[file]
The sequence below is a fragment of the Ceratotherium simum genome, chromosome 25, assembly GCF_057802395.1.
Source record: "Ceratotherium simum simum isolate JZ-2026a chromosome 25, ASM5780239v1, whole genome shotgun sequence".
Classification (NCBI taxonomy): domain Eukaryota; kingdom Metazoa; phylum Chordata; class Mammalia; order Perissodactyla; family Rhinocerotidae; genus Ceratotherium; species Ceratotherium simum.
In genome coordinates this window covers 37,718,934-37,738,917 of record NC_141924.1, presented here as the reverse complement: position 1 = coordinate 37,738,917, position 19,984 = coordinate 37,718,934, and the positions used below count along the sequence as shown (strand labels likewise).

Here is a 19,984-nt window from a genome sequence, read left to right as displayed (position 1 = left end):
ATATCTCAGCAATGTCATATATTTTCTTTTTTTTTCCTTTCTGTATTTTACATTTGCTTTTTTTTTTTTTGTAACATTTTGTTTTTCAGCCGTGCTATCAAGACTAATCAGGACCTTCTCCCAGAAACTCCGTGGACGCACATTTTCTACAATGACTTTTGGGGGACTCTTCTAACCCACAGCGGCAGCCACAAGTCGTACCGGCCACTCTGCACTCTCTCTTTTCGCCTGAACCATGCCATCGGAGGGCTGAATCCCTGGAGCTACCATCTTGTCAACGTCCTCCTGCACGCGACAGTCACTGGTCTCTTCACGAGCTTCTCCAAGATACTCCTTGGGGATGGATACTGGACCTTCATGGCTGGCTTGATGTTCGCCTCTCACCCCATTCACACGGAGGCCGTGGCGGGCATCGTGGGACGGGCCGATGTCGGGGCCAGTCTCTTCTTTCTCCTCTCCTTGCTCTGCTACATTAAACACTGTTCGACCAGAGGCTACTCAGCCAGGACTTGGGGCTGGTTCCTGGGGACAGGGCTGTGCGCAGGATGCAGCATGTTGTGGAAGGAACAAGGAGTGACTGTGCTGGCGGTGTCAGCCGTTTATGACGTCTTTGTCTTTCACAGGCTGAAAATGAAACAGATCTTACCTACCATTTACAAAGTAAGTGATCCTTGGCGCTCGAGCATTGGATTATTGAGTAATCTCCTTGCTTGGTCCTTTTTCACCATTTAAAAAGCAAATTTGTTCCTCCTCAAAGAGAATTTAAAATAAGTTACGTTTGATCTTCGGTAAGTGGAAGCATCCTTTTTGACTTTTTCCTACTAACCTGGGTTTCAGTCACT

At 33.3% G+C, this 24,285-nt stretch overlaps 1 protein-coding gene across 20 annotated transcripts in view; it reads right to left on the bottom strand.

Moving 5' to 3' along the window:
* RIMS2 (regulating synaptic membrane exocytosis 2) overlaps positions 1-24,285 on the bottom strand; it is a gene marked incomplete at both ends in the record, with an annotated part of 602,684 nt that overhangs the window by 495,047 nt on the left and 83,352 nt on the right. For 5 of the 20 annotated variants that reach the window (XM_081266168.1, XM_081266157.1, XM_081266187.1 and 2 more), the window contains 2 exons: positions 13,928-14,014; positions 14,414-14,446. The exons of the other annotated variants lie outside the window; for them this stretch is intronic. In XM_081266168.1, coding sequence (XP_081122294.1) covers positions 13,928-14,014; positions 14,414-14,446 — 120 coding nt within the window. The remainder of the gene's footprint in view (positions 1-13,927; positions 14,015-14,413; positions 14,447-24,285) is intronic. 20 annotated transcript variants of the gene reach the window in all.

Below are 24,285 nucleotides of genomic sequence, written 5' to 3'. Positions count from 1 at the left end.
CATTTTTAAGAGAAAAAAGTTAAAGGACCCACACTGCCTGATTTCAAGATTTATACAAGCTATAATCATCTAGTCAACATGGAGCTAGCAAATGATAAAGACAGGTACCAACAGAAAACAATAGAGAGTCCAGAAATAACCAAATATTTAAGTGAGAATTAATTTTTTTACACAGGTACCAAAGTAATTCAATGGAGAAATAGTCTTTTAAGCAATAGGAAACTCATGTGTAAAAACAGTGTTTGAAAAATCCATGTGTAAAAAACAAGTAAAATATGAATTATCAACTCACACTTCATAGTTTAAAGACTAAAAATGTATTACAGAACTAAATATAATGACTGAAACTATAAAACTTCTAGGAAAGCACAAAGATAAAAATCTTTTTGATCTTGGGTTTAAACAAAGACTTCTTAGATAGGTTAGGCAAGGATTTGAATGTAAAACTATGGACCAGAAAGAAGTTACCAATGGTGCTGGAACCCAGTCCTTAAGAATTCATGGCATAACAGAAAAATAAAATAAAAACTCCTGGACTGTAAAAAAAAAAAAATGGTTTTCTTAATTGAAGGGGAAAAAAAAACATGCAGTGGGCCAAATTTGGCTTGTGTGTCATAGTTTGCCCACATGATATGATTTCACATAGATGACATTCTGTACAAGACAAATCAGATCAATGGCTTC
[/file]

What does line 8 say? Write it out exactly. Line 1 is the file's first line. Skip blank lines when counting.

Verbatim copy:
Moving 5' to 3' along the window: